1830s Sleeve Supports

1830s-sleeve-supports

When I decided to make my 1830s day dress, I knew that I was going to go BIG. Sadly, the gigantic sleeves of my dress were never going to *stay* gigantic without some kind of support on the inside. While the Truly Victorian pattern suggested that I make a version of the evening puffed sleeve out of netting or something similarly stiff to use for a sleeve puffer, I decided to go in a different direction.

Kenna (a talented costumer and photographer) had the brilliant idea to make wired sleeve supports, kind of like mini hoop skirts for your arms– and it looked like a perfect solution. Using her post as a base, I used large plastic cable ties to make hoops that were 30″ and 25″ in circumference (I clipped them and melted the ends with a flame to smooth them out), and put them together with painter’s tape to determine the best arrangement to puff out the sleeves properly.

1830s-supports-rings

I measured everything out and came up with the pattern below:

1830s-supports-pattern

Once I had everything set up, I cut out the pattern from plain white cotton broadcloth, and un-taped my cable ties so I could assemble everything.

I stitched the short ends of the fabric together to make the basic sleeve and flat-felled the seam to reinforce it. Then I turned up the hem to make a channel for my larger hoop, stitching it down with a 3″ gap in the seam so I could insert the cable tie later. I stitched a line of seam binding along the angled line through the center to make another channel for the smaller hoop, again with a 3″ gap. I’d rather have used bias tape, since seam binding is kind of flimsy, but I didn’t have any on hand. I will note that this channel would end up being gathered, unlike the lower edge, due to the shape of the fabric.

1830s-supports-flat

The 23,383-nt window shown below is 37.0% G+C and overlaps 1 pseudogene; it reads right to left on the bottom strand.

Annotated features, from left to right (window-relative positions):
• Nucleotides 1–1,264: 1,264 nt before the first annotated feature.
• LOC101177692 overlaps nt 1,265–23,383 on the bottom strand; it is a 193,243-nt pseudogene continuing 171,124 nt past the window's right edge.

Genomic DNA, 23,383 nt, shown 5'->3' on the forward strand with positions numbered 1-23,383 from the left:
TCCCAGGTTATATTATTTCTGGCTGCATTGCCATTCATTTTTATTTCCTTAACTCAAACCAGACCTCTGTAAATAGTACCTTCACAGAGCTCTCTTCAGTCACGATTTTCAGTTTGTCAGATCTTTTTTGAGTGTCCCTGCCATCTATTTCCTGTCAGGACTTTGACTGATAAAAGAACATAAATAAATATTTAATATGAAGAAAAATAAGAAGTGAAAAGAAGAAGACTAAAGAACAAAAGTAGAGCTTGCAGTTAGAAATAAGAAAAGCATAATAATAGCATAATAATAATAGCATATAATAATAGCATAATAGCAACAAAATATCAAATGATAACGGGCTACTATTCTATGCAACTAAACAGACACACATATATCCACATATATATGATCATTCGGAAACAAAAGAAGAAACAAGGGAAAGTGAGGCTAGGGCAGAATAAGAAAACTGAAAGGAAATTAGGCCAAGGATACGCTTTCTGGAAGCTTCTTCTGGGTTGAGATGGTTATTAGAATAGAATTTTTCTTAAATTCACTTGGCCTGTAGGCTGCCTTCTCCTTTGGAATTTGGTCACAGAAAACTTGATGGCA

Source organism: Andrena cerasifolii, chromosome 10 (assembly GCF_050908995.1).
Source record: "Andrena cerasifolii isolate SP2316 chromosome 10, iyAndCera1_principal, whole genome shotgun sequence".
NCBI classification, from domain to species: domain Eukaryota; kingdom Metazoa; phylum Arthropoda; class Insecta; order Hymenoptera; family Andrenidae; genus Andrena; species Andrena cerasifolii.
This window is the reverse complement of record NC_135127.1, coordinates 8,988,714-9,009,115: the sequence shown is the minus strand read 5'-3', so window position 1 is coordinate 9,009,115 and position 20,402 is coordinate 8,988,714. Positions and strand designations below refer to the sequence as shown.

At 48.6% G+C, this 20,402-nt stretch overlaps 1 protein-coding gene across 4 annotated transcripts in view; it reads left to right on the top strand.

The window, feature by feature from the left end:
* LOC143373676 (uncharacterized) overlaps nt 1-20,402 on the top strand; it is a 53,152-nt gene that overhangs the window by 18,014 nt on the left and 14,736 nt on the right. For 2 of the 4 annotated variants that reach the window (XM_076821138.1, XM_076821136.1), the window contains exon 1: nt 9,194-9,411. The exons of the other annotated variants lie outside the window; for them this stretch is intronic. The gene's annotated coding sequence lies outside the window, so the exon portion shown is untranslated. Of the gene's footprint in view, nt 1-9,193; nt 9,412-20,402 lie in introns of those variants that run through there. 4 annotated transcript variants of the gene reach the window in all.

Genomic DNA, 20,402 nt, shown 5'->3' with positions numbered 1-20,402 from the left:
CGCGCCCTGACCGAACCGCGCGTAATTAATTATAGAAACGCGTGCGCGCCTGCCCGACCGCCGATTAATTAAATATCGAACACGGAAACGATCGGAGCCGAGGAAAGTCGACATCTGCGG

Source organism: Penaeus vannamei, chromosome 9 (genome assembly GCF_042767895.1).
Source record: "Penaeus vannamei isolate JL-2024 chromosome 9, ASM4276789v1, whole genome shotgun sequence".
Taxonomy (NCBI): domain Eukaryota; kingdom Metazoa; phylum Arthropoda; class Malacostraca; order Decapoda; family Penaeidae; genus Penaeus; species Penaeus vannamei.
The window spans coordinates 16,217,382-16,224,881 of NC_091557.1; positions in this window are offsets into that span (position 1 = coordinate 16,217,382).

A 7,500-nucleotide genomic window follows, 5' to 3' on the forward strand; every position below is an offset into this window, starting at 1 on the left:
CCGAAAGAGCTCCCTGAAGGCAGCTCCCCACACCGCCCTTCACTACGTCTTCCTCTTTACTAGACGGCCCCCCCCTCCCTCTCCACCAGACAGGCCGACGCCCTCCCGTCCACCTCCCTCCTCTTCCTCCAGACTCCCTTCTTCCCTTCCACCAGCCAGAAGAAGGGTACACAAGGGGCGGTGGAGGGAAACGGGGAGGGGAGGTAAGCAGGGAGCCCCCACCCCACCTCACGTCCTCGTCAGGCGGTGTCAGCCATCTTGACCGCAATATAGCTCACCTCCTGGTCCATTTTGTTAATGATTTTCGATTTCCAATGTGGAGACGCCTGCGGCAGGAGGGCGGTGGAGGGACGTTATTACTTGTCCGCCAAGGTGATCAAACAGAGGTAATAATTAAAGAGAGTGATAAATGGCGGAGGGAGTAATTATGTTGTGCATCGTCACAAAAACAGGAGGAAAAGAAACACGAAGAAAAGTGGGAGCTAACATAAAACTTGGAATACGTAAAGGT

I threaded my cable ties through the channels and then used the open space left by the gaps to overlap and tape together the ends of the cable ties. Note– this makes the overlapped section twice as thick as the rest of the cable tie, so you need to make sure your channels are wide enough to accommodate it (I had to do some fudging to get mine to fit). Then I hand-stitched the edge of the channels closed to seal up the gaps.

1830s-supports-fabric

Once the hoops were in, I zig-zagged with my machine over the raw upper edge of the sleeve to keep it from fraying. Then, since there was tons of excess fabric, I folded in a box pleat at the center and two more pleats at the sides to take up some of the extra. I didn’t bother to stitch them down– just sewed my snaps down through all the layers to keep them together. The pleats had the added benefit of making a reinforced section for me to stitch in my snaps– there are five per sleeve (two at the top, one at the bottom, and one on either side), corresponding to matching snaps stitched to the seam allowance of my dress’s armscyes. This way, I can remove the supports to store flat, and transfer them to other dresses when desired.

1830s-supports-snaps

These sleeve supports worked perfectly to puff out my sleeves– check out the before and after, below!

1830s-full-length

1830s-supports-final

And they’re so nice and cool! No hot layers of insulating stuffing for me! Thanks again for the idea, Kenna!

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